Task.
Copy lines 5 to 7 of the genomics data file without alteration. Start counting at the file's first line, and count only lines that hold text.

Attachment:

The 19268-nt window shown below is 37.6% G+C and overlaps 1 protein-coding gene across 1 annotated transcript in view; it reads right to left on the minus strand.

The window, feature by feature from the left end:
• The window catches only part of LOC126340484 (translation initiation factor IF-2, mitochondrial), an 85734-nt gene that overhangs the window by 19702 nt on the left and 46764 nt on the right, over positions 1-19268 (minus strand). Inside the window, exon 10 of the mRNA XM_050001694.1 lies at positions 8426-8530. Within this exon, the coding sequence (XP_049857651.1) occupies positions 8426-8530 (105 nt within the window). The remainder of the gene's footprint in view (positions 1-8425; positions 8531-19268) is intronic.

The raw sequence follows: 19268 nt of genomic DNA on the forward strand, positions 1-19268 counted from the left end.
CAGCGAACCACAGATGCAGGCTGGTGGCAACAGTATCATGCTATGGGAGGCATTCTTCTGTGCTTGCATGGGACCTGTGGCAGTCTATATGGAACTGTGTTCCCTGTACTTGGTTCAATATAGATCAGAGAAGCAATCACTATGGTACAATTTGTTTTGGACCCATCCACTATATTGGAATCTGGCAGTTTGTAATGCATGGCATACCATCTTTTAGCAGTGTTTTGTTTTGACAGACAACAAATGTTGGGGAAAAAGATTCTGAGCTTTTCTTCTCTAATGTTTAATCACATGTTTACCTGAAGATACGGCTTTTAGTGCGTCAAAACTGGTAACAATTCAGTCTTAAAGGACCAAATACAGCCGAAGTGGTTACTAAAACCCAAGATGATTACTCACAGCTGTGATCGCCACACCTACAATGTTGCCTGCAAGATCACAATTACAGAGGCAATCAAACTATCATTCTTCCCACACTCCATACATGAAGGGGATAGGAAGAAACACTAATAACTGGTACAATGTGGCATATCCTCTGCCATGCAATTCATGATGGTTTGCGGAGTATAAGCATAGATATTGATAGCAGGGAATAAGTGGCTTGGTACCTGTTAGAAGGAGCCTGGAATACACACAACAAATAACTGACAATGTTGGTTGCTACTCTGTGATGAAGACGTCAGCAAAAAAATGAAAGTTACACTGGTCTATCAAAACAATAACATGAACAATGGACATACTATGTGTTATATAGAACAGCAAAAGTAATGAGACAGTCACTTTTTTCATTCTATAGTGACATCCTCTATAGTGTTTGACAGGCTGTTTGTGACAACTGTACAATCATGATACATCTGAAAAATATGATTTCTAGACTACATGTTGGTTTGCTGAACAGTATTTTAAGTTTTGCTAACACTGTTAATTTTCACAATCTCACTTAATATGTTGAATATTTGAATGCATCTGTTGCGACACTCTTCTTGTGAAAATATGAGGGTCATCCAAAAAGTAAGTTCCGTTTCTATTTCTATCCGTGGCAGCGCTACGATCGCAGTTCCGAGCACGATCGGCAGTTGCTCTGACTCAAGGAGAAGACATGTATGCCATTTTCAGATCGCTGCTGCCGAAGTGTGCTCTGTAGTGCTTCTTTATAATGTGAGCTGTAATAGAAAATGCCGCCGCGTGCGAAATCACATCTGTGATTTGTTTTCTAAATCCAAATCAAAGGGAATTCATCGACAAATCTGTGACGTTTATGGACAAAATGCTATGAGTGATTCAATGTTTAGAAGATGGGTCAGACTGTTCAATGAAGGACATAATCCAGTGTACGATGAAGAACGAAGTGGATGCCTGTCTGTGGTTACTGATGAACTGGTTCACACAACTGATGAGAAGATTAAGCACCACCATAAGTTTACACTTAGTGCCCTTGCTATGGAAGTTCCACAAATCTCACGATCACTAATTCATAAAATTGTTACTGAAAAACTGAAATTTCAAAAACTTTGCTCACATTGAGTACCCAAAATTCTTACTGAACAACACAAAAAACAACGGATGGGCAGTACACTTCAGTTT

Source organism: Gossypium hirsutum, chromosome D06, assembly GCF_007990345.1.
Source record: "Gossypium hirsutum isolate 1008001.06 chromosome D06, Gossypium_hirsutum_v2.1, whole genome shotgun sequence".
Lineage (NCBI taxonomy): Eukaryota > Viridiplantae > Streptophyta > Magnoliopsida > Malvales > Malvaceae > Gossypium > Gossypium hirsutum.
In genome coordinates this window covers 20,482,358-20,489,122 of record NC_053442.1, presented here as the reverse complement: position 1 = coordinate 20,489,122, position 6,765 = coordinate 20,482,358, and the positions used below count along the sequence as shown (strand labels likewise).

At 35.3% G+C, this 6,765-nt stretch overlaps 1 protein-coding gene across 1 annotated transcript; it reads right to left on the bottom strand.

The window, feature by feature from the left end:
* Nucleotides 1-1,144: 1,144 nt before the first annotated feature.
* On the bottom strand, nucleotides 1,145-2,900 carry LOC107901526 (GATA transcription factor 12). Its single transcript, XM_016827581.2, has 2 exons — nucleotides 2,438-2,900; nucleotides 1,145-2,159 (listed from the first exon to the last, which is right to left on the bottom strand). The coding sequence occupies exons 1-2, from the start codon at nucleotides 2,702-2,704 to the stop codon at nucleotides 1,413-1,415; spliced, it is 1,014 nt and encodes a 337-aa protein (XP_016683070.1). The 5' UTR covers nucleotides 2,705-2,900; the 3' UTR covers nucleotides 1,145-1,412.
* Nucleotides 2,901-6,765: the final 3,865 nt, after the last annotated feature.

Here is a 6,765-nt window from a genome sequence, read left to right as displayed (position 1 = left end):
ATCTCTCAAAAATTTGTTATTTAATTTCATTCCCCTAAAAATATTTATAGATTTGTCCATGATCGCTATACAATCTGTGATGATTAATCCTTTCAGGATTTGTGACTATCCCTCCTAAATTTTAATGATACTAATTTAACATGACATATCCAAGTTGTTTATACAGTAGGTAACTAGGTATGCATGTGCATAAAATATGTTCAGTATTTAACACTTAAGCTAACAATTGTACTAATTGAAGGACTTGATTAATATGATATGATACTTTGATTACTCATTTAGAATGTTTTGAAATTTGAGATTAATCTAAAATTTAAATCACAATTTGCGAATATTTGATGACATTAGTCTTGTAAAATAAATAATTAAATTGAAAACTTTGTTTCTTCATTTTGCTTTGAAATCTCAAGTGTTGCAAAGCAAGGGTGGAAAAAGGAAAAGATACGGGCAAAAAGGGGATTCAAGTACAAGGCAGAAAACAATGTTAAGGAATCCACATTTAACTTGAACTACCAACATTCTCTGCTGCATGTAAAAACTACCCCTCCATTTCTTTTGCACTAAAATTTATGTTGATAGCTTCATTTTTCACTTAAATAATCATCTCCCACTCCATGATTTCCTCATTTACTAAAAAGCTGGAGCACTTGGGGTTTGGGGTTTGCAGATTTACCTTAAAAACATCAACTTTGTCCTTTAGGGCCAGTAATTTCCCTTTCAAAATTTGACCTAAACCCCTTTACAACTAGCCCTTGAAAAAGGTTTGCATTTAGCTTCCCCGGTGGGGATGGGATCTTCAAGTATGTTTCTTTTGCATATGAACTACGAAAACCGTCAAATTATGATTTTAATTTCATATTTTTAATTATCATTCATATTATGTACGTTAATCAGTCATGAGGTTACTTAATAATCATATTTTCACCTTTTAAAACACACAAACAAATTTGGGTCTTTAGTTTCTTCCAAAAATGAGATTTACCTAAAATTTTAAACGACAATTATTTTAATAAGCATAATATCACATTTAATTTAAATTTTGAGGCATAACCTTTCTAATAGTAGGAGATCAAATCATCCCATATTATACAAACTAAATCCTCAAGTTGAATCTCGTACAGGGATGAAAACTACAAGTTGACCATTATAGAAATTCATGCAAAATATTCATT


CAGCGAACCACAGATGCAGGCTGGTGGCAACAGTATCATGCTATGGGAGGCATTCTTCTGTGCTTGCATGGGACCTGTGGCAGTCTATATGGAACTGTGTTCCCTGTACTTGGTTCAATATAGATCAGAGAAGCAATCACTATGGTACAATTTGTTTTGGACCCATCCACTATATTGGAATCTGGCAGTTTGTAATGCATGGCATACCATCTTTTAGCAGTGTTTTGTTTTGACAGACAACAAATGTTGGGGAAAAAGATTCTGAGCTTTTCTTCTCTAATGTTTAATCACATGTTTACCTGAAGATACGGCTTTTAGTGCGTCAAAACTGGTAACAATTCAGTCTTAAAGGACCAAATACAGCCGAAGTGGTTACTAAAACCCAAGATGATTACTCACAGCTGTGATCGCCACACCTACAATGTTGCCTGCAAGATCACAATTACAGAGGCAATCAAACTATCATTCTTCCCACACTCCATACATGAAGGGGATAGGAAGAAACACTAATAACTGGTACAATGTGGCATATCCTCTGCCATGCAATTCATGATGGTTTGCGGAGTATAAGCATAGATATTGATAGCAGGGAATAAGTGGCTTGGTACCTGTTAGAAGGAGCCTGGAATACACACAACAAATAACTGACAATGTTGGTTGCTACTCTGTGATGAAGACGTCAGCAAAAAAATGAAAGTTACACTGGTCTATCAAAACAATAACATGAACAATGGACATACTATGTGTTATATAGAACAGCAAAAGTAATGAGACAGTCACTTTTTTCATTCTATAGTGACATCCTCTATAGTGTTTGACAGGCTGTTTGTGACAACTGTACAATCATGATACATCTGAAAAATATGATTTCTAGACTACATGTTGGTTTGCTGAACAGTATTTTAAGTTTTGCTAACACTGTTAATTTTCACAATCTCACTTAATATGTTGAATATTTGAATGCATCTGTTGCGACACTCTTCTTGTGAAAATATGAGGGTCATCCAAAAAGTAAGTTCCGTTTCTATTTCTATCCGTGGCAGCGCTACGATCGCAGTTCCGAGCACGATCGGCAGTTGCTCTGACTCAAGGAGAAGACATGTATGCCATTTTCAGATCGCTGCTGCCGAAGTGTGCTCTGTAGTGCTTCTTTATAATGTGAGCTGTAATAGAAAATGCCGCCGCGTGCGAAATCACATCTGTGATTTGTTTTCTAAATCCAAATCAAAGGGAATTCATCGACAAATCTGTGACGTTTATGGACAAAATGCTATGAGTGATTCAATGTTTAGAAGATGGGTCAGACTGTTCAATGAAGGACATAATCCAGTGTACGATGAAGAACGAAGTGGATGCCTGTCTGTGGTTACTGATGAACTGGTTCACACAACTGATGAGAAGATTAAGCACCACCATAAGTTTACACTTAGTGCCCTTGCTATGGAAGTTCCACAAATCTCACGATCACTAATTCATAAAATTGTTACTGAAAAACTGAAATTTCAAAAACTTTGCTCACATTGAGTACCCAAAATTCTTACTGAACAACACAAAAAACAACGGATGGGCAGTACACTTCAGTTT

Source organism: Gossypium hirsutum, chromosome D06, assembly GCF_007990345.1.
Source record: "Gossypium hirsutum isolate 1008001.06 chromosome D06, Gossypium_hirsutum_v2.1, whole genome shotgun sequence".